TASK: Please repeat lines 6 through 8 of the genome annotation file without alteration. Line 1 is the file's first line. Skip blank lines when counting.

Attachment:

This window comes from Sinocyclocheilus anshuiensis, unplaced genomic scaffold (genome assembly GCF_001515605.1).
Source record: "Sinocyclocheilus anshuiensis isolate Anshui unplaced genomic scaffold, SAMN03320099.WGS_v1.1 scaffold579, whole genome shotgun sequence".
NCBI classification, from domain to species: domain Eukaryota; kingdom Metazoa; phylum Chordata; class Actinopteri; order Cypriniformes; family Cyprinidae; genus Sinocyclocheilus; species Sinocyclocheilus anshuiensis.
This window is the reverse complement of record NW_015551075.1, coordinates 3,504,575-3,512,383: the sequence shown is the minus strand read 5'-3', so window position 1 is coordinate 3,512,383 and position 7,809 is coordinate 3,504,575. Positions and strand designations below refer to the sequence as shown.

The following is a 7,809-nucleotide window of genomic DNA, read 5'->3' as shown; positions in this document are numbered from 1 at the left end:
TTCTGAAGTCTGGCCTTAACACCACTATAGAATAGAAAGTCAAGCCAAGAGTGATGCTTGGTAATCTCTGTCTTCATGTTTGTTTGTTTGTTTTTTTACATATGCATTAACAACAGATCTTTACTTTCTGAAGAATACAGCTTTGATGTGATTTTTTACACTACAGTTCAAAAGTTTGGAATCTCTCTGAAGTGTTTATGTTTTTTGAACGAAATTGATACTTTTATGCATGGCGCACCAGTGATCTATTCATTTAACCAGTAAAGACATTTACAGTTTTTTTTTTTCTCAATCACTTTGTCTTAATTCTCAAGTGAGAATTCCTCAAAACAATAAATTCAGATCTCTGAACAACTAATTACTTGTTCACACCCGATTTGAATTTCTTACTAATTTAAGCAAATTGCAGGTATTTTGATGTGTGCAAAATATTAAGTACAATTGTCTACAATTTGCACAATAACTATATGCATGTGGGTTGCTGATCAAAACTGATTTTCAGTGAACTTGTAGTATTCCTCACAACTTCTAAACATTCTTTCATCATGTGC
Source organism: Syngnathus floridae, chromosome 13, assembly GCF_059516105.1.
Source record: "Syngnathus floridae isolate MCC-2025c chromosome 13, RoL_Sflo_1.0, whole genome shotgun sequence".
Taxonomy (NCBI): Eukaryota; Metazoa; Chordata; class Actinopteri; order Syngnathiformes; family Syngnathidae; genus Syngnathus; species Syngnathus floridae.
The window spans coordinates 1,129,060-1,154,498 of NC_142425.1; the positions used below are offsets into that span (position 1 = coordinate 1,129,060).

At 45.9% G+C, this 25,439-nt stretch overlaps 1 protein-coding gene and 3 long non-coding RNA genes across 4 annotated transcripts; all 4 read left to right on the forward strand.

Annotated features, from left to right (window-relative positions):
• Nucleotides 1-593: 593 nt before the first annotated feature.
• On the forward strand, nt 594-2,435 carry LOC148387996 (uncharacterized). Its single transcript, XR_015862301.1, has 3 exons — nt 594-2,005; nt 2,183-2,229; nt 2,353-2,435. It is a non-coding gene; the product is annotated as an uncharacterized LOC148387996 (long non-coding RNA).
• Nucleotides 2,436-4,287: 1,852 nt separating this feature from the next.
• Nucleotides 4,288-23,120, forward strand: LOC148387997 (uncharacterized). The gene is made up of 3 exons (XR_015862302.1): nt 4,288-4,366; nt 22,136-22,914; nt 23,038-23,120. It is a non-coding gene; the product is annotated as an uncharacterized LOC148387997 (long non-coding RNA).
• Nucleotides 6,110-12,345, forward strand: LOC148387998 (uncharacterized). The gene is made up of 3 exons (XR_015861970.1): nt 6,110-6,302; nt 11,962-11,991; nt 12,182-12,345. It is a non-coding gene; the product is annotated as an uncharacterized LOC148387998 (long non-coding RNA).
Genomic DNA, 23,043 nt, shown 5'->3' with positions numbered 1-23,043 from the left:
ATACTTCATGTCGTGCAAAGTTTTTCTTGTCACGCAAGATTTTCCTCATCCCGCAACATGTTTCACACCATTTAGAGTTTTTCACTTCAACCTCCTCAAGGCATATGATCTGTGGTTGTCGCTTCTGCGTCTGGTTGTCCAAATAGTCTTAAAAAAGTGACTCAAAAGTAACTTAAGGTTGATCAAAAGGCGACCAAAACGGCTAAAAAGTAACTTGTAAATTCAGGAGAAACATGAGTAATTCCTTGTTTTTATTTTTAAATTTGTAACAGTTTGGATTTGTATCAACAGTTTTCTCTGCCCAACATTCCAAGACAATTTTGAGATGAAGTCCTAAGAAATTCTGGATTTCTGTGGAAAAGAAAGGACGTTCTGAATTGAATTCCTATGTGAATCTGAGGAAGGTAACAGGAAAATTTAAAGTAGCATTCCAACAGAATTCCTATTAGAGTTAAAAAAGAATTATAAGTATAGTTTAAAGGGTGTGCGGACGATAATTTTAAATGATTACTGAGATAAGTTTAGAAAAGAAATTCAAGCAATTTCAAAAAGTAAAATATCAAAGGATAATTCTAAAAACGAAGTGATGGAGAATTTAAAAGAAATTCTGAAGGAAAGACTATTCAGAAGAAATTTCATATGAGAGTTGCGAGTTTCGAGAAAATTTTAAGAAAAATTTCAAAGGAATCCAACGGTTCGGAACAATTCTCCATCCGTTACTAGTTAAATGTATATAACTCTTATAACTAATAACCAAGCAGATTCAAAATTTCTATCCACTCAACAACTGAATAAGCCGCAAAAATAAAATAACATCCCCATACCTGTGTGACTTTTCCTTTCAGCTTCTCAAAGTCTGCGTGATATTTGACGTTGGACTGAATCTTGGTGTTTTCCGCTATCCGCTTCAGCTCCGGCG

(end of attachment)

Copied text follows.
TTCTGAAGTCTGGCCTTAACACCACTATAGAATAGAAAGTCAAGCCAAGAGTGATGCTTGGTAATCTCTGTCTTCATGTTTGTTTGTTTGTTTTTTTACATATGCATTAACAACAGATCTTTACTTTCTGAAGAATACAGCTTTGATGTGATTTTTTACACTACAGTTCAAAAGTTTGGAATCTCTCTGAAGTGTTTATGTTTTTTGAACGAAATTGATACTTTTATGCATGGCGCACCAGTGATCTATTCATTTAACCAGTAAAGACATTTACAGTTTTTTTTTTTCTCAATCACTTTGTCTTAATTCTCAAGTGAGAATTCCTCAAAACAATAAATTCAGATCTCTGAACAACTAATTACTTGTTCACACCCGATTTGAATTTCTTACTAATTTAAGCAAATTGCAGGTATTTTGATGTGTGCAAAATATTAAGTACAATTGTCTACAATTTGCACAATAACTATATGCATGTGGGTTGCTGATCAAAACTGATTTTCAGTGAACTTGTAGTATTCCTCACAACTTCTAAACATTCTTTCATCATGTGC
Source organism: Syngnathus floridae, chromosome 13, assembly GCF_059516105.1.
Source record: "Syngnathus floridae isolate MCC-2025c chromosome 13, RoL_Sflo_1.0, whole genome shotgun sequence".